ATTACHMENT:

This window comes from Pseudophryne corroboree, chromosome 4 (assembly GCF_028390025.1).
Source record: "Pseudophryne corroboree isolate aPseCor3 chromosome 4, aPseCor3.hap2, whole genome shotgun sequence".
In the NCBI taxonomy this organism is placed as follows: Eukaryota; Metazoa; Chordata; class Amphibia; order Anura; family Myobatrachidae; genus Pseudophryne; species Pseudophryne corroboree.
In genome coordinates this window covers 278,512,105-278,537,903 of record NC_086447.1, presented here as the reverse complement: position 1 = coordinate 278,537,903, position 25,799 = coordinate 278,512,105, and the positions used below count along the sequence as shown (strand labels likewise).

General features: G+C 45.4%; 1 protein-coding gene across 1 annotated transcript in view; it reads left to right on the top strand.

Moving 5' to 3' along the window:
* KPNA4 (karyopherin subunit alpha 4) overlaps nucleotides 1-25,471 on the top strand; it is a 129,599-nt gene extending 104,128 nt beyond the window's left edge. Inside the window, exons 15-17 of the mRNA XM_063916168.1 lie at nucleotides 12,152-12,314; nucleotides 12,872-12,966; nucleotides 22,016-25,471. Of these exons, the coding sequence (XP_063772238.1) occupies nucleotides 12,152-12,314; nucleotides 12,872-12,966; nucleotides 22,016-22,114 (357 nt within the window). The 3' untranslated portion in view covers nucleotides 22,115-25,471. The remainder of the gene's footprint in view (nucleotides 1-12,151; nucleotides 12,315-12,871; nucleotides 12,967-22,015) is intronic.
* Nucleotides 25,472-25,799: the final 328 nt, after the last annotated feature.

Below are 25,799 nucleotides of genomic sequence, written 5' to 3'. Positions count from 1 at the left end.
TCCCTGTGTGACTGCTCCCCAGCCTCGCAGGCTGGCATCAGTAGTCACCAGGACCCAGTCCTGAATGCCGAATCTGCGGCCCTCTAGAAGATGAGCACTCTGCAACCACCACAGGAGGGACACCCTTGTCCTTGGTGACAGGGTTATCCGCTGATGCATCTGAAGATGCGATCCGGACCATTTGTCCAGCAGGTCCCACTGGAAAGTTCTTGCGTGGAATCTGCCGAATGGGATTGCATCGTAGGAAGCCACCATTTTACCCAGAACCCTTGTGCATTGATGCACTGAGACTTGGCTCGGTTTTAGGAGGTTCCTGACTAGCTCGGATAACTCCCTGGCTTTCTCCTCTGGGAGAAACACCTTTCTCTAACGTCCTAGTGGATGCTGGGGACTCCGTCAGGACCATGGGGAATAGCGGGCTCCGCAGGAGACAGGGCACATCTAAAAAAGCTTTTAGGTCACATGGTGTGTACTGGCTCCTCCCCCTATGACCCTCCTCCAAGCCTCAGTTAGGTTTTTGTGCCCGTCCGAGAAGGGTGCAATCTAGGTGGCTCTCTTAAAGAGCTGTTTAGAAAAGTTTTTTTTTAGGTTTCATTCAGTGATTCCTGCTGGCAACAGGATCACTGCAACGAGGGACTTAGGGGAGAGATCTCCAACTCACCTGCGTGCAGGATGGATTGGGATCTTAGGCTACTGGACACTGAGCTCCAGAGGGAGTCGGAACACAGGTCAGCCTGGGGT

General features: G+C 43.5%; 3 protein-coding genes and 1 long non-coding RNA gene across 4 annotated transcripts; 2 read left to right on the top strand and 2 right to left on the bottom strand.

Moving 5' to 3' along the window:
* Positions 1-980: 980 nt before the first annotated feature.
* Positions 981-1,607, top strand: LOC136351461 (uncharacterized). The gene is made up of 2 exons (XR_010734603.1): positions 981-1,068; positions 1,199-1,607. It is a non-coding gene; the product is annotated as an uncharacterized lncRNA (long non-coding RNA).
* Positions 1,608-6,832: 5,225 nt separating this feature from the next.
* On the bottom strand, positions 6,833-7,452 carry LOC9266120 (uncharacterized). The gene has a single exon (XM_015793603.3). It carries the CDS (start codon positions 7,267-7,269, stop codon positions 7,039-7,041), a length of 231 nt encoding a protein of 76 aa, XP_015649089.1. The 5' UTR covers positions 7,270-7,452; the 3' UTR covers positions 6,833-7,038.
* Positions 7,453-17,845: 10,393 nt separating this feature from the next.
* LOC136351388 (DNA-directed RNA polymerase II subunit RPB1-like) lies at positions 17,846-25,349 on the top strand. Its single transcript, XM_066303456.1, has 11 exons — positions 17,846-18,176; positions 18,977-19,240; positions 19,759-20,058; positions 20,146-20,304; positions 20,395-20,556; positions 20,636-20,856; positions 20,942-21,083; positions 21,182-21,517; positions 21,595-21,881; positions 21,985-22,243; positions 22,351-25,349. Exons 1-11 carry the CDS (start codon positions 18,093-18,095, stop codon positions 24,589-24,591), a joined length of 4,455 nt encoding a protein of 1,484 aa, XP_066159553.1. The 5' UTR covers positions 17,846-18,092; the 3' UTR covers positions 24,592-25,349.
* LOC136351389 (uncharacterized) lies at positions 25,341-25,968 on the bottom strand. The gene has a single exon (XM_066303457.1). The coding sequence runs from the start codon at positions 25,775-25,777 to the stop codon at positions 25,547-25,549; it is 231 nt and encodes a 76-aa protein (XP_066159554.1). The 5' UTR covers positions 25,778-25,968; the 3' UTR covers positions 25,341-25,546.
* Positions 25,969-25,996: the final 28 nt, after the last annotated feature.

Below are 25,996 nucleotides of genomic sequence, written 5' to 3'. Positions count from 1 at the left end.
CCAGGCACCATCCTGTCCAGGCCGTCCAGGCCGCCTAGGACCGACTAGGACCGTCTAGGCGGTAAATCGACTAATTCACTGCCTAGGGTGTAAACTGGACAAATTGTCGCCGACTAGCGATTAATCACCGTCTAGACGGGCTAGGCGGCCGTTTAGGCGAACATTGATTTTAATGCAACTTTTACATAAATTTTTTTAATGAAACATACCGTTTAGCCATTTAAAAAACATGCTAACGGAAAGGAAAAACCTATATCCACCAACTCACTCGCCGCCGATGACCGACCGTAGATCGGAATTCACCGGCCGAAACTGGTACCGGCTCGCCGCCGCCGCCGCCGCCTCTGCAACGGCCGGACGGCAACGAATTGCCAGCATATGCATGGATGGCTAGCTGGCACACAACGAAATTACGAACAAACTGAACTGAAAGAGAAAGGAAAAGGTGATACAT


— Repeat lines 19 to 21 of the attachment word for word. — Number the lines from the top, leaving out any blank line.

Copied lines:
* LOC136351389 (uncharacterized) lies at positions 25,341-25,968 on the bottom strand. The gene has a single exon (XM_066303457.1). The coding sequence runs from the start codon at positions 25,775-25,777 to the stop codon at positions 25,547-25,549; it is 231 nt and encodes a 76-aa protein (XP_066159554.1). The 5' UTR covers positions 25,778-25,968; the 3' UTR covers positions 25,341-25,546.
* Positions 25,969-25,996: the final 28 nt, after the last annotated feature.

Below are 25,996 nucleotides of genomic sequence, written 5' to 3'. Positions count from 1 at the left end.